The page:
It would take a cold heart not to fall in love with this book from its very opening pages, where in evocative yet never overcooked prose veteran Japan writer Amy Chavez describes the daily rhythms of island life in the coming and going of fishing boats and ferries as seen and heard from her seaside house. This introductory “A Day on the Port” is the best passage of writing I’ve read in a long time. (I was going to quote from it but it seems a shame to cut it up – you can read the whole section, pgs. 11-18, on Amazon using the “Look Inside” function.)
Amy Chavez first moved to Japan in 1993 to take up a university teaching position in Okayama, a city on the Seto Inland Sea halfway between Hiroshima and Osaka. After four years of city life, she felt the lure of the countryside, “a yearning for something more soul-enriching.” Chavez went looking for a new home offering flavors of yesteryear, somewhere she could encounter superstitions, festivals and folklore, and be closer to nature. She found all that on the tiny island of Shiraishi (White Rock) and remains there today, a quarter of a century later. As Chavez says, “the briny borders have preserved the island like a jar of pickles,” with traditions surviving decades longer than on the mainland, and some particular to the island, such as an adoption system called fude no oya (“ink brush parent”).
When Chavez took up residence on the island, she rented a house from an elderly woman named Eiko, who was leaving the island and also leaving many of her cherished possessions. There was some mystery about those and her life, and Eiko’s story provides a thread running through the book.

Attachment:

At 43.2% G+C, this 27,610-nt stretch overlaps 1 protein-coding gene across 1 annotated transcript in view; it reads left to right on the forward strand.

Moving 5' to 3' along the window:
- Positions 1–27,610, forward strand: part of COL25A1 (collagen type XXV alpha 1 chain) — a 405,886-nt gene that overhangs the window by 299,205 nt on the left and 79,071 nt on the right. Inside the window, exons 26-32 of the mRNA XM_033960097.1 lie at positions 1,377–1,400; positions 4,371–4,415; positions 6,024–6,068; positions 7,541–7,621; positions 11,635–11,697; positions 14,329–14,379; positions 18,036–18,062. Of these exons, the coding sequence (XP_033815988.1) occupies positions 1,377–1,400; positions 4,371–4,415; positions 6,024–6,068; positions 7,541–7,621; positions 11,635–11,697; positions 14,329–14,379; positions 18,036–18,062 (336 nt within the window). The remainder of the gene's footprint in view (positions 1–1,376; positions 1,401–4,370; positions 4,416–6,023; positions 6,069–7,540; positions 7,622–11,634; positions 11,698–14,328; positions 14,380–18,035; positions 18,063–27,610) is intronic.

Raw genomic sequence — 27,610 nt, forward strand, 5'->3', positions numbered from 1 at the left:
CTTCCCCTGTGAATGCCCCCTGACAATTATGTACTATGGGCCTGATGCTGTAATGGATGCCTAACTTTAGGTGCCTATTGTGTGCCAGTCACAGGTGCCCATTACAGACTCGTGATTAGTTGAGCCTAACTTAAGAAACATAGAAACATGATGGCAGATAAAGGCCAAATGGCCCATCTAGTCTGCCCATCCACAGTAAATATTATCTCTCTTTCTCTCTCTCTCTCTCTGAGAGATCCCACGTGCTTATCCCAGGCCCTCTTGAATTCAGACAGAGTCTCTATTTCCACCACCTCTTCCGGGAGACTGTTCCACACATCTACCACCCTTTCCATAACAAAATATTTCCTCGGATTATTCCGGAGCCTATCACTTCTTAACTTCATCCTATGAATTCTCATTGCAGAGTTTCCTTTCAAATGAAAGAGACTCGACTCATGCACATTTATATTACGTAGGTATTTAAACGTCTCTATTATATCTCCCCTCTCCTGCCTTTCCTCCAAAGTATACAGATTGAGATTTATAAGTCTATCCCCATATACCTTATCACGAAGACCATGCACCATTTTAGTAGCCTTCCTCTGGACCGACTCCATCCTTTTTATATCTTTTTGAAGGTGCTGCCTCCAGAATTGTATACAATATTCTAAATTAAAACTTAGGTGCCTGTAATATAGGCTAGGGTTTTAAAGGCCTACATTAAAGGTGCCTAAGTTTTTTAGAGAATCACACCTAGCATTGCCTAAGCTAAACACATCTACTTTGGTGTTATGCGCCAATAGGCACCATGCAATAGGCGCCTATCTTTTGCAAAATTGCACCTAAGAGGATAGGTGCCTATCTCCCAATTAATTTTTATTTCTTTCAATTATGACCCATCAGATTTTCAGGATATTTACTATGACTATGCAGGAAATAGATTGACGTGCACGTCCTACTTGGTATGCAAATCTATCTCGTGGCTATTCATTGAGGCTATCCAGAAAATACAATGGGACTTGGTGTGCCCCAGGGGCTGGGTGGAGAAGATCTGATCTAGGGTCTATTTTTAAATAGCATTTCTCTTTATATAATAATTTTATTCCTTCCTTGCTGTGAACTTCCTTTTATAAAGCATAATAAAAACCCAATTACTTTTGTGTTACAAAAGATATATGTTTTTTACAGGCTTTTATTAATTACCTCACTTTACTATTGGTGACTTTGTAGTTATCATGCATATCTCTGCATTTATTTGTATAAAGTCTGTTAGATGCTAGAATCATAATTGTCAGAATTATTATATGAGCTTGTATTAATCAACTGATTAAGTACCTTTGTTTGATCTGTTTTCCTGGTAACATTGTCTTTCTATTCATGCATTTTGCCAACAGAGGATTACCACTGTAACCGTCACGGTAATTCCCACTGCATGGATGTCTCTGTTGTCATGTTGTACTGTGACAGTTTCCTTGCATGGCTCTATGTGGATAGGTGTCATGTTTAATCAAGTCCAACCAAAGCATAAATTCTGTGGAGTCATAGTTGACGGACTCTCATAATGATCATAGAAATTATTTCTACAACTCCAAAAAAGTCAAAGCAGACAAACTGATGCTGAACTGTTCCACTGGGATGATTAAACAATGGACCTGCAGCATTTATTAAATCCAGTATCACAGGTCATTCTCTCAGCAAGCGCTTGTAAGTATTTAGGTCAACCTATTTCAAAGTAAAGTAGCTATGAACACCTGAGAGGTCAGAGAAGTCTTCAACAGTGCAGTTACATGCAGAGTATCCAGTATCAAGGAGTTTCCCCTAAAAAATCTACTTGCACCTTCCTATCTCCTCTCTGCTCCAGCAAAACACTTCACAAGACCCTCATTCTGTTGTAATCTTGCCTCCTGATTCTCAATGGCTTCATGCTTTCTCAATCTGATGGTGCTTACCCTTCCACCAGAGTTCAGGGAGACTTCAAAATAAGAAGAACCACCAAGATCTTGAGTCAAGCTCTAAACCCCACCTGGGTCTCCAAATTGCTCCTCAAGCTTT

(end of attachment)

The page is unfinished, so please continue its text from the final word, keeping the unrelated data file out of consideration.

What I didn’t know at the time was that Eiko, the grandmother, born in the ninth year of the Taisho period (1920), had married one year before the end of World War II. Her husband had been immediately drafted into the Imperial Japanese Army and the newly married couple were separated. He would soon die in battle, never to meet the child she was carrying. When the baby was born, Eiko was already a widow. Her son – my landlord – grew up with no father, no siblings, and almost no extended family, while most of his peers came from large families of eight to ten children.
The Widow, the Priest and the Octopus Hunter shines a light on a largely forgotten group of people who suffered from the Second World War, the war widows like Eiko.
When Chavez took over Eiko’s home, it was “brimming with the old lady’s possessions,” and in common with the feelings of many islanders, these family mementos were not especially treasured. In fact, islanders are rather casual about old belongings. They throw things out, or they burn them:
Twice a year the local temple holds a Buddhist goma fire ceremony, believed to have a spiritual cleansing effect, where people can burn items too sentimental to throw out with the dirty garbage. Photos, letters and talismans will be blessed by a yamabushi mountain ascetic priest before they are turned to smoke and journey up to the gods for safekeeping. In the elaborate fire ritual, the yamabushi dons dear skins, blows through conch shells, and releases arrows into the sky from hand bows. As a stack of pine logs is torched, the yamabushi slashes a sword in the air to evoke the deity Fudomyo-o, remover of obstacles and destroyer of evil, and the locals chant the Heart Sutra synchronized to the passing of a large juzu prayer-bead rope around the perimeter of the fire. In the finale, possessions are eagerly flung into the flames like ingredients into a soup pot. Only the most precious family items are ever kept back by the heirs, and if the family members have been estranged from the island, perhaps not even those.
Eiko’s story was a catalyst for Amy’s book as an act of preservation and remembrance (and to satisfy her own curiosity). During the course of a year she interviewed dozens of islanders and transcribed the recorded conversations. And then she translated them into English. This was a “painstaking process” which required the help of a research student, a Japanese language teacher, and a Buddhist priest to make sense of the “accents, customs and antiquated vernacular of locals who have been living for almost a century in relative isolation.”